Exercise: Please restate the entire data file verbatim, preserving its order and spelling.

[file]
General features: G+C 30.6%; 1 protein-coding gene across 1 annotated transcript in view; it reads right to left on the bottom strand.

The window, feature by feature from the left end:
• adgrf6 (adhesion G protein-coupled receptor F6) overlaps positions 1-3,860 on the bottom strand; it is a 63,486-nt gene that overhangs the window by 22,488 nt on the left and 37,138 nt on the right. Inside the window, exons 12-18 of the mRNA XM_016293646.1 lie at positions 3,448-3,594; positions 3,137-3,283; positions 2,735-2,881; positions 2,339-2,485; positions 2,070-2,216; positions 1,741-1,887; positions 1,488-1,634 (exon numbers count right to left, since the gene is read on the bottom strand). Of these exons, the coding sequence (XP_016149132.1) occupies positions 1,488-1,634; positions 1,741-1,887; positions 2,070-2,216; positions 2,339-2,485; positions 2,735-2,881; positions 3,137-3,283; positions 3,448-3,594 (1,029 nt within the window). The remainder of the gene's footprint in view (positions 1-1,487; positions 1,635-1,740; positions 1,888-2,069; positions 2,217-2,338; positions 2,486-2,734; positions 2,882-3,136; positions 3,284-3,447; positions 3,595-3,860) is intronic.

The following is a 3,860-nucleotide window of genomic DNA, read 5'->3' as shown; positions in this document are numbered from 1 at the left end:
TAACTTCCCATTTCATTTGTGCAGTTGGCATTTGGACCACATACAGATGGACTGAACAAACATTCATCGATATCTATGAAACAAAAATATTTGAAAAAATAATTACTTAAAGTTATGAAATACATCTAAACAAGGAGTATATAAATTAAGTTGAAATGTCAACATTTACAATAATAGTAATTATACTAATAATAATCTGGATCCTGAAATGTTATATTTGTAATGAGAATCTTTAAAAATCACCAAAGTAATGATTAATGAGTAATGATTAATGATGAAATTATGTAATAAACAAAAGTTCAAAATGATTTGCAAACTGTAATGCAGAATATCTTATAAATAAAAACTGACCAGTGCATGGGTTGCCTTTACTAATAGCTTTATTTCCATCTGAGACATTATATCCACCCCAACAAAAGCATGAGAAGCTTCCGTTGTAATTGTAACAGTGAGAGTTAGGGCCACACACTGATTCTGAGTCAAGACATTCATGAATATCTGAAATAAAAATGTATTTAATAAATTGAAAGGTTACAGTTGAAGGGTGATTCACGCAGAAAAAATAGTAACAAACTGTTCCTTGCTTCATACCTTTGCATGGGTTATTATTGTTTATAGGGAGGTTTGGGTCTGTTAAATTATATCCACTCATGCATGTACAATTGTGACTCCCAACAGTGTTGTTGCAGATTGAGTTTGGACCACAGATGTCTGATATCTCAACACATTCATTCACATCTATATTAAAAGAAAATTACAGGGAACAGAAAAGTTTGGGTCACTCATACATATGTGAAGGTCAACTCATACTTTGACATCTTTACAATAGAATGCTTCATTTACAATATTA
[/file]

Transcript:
General features: G+C 30.6%; 1 protein-coding gene across 1 annotated transcript in view; it reads right to left on the bottom strand.

The window, feature by feature from the left end:
• adgrf6 (adhesion G protein-coupled receptor F6) overlaps positions 1-3,860 on the bottom strand; it is a 63,486-nt gene that overhangs the window by 22,488 nt on the left and 37,138 nt on the right. Inside the window, exons 12-18 of the mRNA XM_016293646.1 lie at positions 3,448-3,594; positions 3,137-3,283; positions 2,735-2,881; positions 2,339-2,485; positions 2,070-2,216; positions 1,741-1,887; positions 1,488-1,634 (exon numbers count right to left, since the gene is read on the bottom strand). Of these exons, the coding sequence (XP_016149132.1) occupies positions 1,488-1,634; positions 1,741-1,887; positions 2,070-2,216; positions 2,339-2,485; positions 2,735-2,881; positions 3,137-3,283; positions 3,448-3,594 (1,029 nt within the window). The remainder of the gene's footprint in view (positions 1-1,487; positions 1,635-1,740; positions 1,888-2,069; positions 2,217-2,338; positions 2,486-2,734; positions 2,882-3,136; positions 3,284-3,447; positions 3,595-3,860) is intronic.

The following is a 3,860-nucleotide window of genomic DNA, read 5'->3' as shown; positions in this document are numbered from 1 at the left end:
TAACTTCCCATTTCATTTGTGCAGTTGGCATTTGGACCACATACAGATGGACTGAACAAACATTCATCGATATCTATGAAACAAAAATATTTGAAAAAATAATTACTTAAAGTTATGAAATACATCTAAACAAGGAGTATATAAATTAAGTTGAAATGTCAACATTTACAATAATAGTAATTATACTAATAATAATCTGGATCCTGAAATGTTATATTTGTAATGAGAATCTTTAAAAATCACCAAAGTAATGATTAATGAGTAATGATTAATGATGAAATTATGTAATAAACAAAAGTTCAAAATGATTTGCAAACTGTAATGCAGAATATCTTATAAATAAAAACTGACCAGTGCATGGGTTGCCTTTACTAATAGCTTTATTTCCATCTGAGACATTATATCCACCCCAACAAAAGCATGAGAAGCTTCCGTTGTAATTGTAACAGTGAGAGTTAGGGCCACACACTGATTCTGAGTCAAGACATTCATGAATATCTGAAATAAAAATGTATTTAATAAATTGAAAGGTTACAGTTGAAGGGTGATTCACGCAGAAAAAATAGTAACAAACTGTTCCTTGCTTCATACCTTTGCATGGGTTATTATTGTTTATAGGGAGGTTTGGGTCTGTTAAATTATATCCACTCATGCATGTACAATTGTGACTCCCAACAGTGTTGTTGCAGATTGAGTTTGGACCACAGATGTCTGATATCTCAACACATTCATTCACATCTATATTAAAAGAAAATTACAGGGAACAGAAAAGTTTGGGTCACTCATACATATGTGAAGGTCAACTCATACTTTGACATCTTTACAATAGAATGCTTCATTTACAATATTA